Anyone who follows my blog will know that I like to look at the big picture when it comes to Domestic Violence (DV). I believe, whist looking for ways to prevent this corrosive issue we need to be inclusive. Because by being inclusive we are all looking for a solution together. It was with this inclusive attitude that I started researching DV in the LGBTIQ community. I admit I went into this looking for the differences but what I discovered were the similarities.
I have wanted to write this article for a long time and more importantly include the correct information in my Domestic Violence Awareness Programs for corporate. So when I was invited to hear Dawn Hough of pride in diversity speak at Scentre Group I took the opportunity to discuss this issue with her. I soon realised although they had the same issue with DV they had others issues on top of it to deal with. I realised that there was a great deal I didn’t understand so I was grateful for the information provided by ACON to help me understand.
The first thing I needed to understand was the terminology because if I was to have a hope of understanding the impact of DV in this community I needed a better understanding of the community itself. I admit to being unsure what LGBTIQ meant, although this is not a definitive list it is the most commonly used:
L Lesbian G Gay B Bisexual T Transgender I Intersexed Q Queer
Let’s start with the similarities; power and control is at the root of DV and this is no different in this community. Although there is limited data LGBTIQ people are as likely as non-LGBTIQ women to be victims of DV, that equates to 1 in 3. According to a submission to the Royal Commission done by Dr Phelomena Horsley; the rates of abuse were similar 32.7% of LGBTIQ Australians reported having been in a relationship where the partner was abusive. The impacts of domestic and family violence and trauma are equitable as is the fear that you won’t be believed. Victim blaming or self-blaming, which is a debilitating element of DV that is universal. Impacts of a good/bad response (being believed, connecting with support services that are strengths-based and culturally appropriate, etc.)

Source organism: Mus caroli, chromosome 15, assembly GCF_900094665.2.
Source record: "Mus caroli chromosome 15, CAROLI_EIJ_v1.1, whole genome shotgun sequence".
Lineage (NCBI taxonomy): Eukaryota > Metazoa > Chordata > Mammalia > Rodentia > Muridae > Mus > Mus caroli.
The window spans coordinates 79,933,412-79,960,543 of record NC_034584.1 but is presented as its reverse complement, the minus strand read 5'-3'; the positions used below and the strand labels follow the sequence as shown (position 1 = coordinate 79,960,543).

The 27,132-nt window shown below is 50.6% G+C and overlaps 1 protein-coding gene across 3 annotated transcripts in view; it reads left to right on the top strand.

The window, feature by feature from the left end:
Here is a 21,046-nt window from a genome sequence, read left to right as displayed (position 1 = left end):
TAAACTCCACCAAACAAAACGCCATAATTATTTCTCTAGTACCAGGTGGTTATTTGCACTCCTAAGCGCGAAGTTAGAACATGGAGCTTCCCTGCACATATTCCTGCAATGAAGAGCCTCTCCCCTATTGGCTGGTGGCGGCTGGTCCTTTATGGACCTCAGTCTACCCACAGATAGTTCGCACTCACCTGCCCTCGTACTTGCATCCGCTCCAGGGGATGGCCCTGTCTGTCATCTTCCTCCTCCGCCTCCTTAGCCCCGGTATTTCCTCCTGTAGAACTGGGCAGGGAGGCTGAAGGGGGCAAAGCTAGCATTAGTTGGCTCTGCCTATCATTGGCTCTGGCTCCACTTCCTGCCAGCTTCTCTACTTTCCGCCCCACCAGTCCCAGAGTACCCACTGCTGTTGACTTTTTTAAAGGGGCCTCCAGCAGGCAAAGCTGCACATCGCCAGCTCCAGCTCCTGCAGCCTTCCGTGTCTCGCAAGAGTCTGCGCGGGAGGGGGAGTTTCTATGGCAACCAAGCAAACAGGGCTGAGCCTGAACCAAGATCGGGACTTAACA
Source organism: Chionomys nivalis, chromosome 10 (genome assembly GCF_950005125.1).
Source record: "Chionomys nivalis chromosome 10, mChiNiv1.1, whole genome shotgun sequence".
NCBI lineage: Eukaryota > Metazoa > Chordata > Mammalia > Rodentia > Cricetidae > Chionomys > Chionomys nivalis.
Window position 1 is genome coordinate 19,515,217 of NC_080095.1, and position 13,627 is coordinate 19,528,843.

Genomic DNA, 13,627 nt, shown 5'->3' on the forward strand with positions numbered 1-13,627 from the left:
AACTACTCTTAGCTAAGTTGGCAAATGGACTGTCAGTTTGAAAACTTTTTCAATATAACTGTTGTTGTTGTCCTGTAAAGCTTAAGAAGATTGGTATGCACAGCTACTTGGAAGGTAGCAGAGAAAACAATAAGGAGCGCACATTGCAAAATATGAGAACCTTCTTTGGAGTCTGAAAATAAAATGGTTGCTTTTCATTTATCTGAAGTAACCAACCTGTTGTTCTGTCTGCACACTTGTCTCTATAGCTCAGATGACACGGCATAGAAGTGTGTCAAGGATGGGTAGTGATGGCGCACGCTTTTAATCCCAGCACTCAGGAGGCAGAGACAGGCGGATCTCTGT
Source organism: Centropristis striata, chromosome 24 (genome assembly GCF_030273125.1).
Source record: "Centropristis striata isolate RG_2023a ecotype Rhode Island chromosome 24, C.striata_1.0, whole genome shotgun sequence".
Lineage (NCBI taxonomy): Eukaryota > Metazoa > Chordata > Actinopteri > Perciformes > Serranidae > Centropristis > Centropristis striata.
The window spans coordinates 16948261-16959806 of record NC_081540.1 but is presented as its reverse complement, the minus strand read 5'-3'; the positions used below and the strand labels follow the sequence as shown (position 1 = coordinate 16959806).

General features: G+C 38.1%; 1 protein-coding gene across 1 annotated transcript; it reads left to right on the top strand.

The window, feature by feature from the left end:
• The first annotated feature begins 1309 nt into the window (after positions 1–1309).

The differences for lesbian, gay and bisexual people is using someone’s sexuality against them, threatening to “out” someone, cutting them off from community events, as a survivor I find difficult to comprehend the fear of being outed as I struggled with people finding out I was being abused. The transgender, intersex and gender diverse may be subjected to their partners threatening to “out” their gender history. They will be subjected to partners using offensive pronouns such as “it”, ridiculing their partner’s body/appearance/identity, telling their partner that he or she is not a “real” man or woman A so imagine the effect it must have if this is not the case and you already have to deal with societies judgement of who you are as a person.
LBGTIQ people who are in a DV relationship can expect to endure all the things I was subjected to in my abusive relationship. But, and it is a big BUT they don’t have heterosexual, cis-gendered privilege. People who have this privilege are not usually aware of it. I know I wasn’t until DV forced me into poverty and I lost part of mine, Although once it was gone the absence of it was something I felt acutely.
Diversity and Inclusiveness needs to be a factor in domestic violence awareness programs and policy creation and this needs to extend to LGBTIQ employees A company that fosters a diverse, inclusive and supportive work environment will have a positive impact on not only individuals but company culture as a whole.
Thanks and acknowledgement to Kai Nonoon for her time and informal advice in writing this blog.